Jetliner Appears to Hover in Midair during Takeoff


(Video Link)


Freaking airplanes! How do they work? This video shows an Airbus A330 taking off from the Farnborough Airshow in 1994. About 24 seconds into the video, the jetliner appears to hover, nearly motionless, in midair.

-via Jalopnik

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@Kylie you are correct. The extent of the dispute is significant since the pilot claimed with some apparent justification that the black box recorders had been tampered with. In support of his claims the cockpit voice recording and flight data recordings went four seconds out of sync.

The pilot claimed that the major cause of the incident was that the engines did not respond the an increase in throttle.

Air France had received bulletins from Airbus stating that there were two problems with the A320, firstly that there were problems with throttle response at low altitude and secondly that there were problems with barometric altimeter. Neither of these bulletins were passed on to pilots until after the accidents.

Some people have placed significance on the fact that the investigation was carried out by the French authorities when the aircraft's owner and operator and manufacturer were French companies.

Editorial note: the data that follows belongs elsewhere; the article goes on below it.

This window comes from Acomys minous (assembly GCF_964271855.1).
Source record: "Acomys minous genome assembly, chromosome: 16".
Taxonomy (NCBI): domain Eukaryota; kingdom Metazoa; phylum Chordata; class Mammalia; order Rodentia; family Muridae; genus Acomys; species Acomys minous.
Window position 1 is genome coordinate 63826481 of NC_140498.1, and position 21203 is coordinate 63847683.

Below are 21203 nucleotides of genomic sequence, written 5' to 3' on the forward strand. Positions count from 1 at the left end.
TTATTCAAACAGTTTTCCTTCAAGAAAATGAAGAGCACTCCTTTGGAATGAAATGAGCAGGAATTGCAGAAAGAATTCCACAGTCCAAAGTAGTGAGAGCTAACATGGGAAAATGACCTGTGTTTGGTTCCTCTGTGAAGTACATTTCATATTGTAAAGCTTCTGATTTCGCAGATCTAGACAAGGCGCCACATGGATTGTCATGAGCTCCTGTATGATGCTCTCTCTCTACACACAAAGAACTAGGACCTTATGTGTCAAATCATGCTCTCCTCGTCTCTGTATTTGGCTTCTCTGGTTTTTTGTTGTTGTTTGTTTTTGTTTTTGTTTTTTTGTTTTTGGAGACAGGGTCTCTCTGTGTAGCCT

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@Shannon it may be a common trick in a high winged prop trainer, but it's not so common in jet airliners. It's pretty easy to work out the stall speed of something like a 172, not so easy in a jet airliner. In particular you don't have a nice simple documented stall speed for an A330 or any other airliner, it depends on all sorts of things like the loading to a much greater extent than a light aircraft. And bear in mind that a jet engine doesn't work like a prop engine. It takes a lot more pilot skill to run a jet that slowly with the nose high at such a low speed than to run a light prop plane close to it's stall speed.

And obviously the consequences of failure are somewhat more expensive if you stall an A330 at low altitude than if you do the same with a 172.
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It's a pretty normal part of learning to fly to put your plane into slow flight into the wind and look down and see that you're flying extremely slowly or even backwards... I think everyone who's gone through flight school has done something like this (I did it in a little Cessna).

That reminds me -- planes like the Vought V-173* ("Flying Pancake") with *EXTREMELY* slow stall speeds could actually be pointed into the wind and appear to take off vertically, hovering straight up or even in reverse in the right conditions... Even though strictly speaking they had no special capabilities for VTOL beyond what all normal planes have.

* See http://en.wikipedia.org/wiki/Vought_V-173
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Yes the pilot is flying as close to a stall as he can get. A risky trick to pull, but it's an airshow and doing risky stunts is bread and butter to airshow pilots. If they didn't do this sort of thing they wouldn't get the paying audience.

Furthermore the text is somewhat misleading. The apparent hover does not take place during takeoff, but during a flypast.
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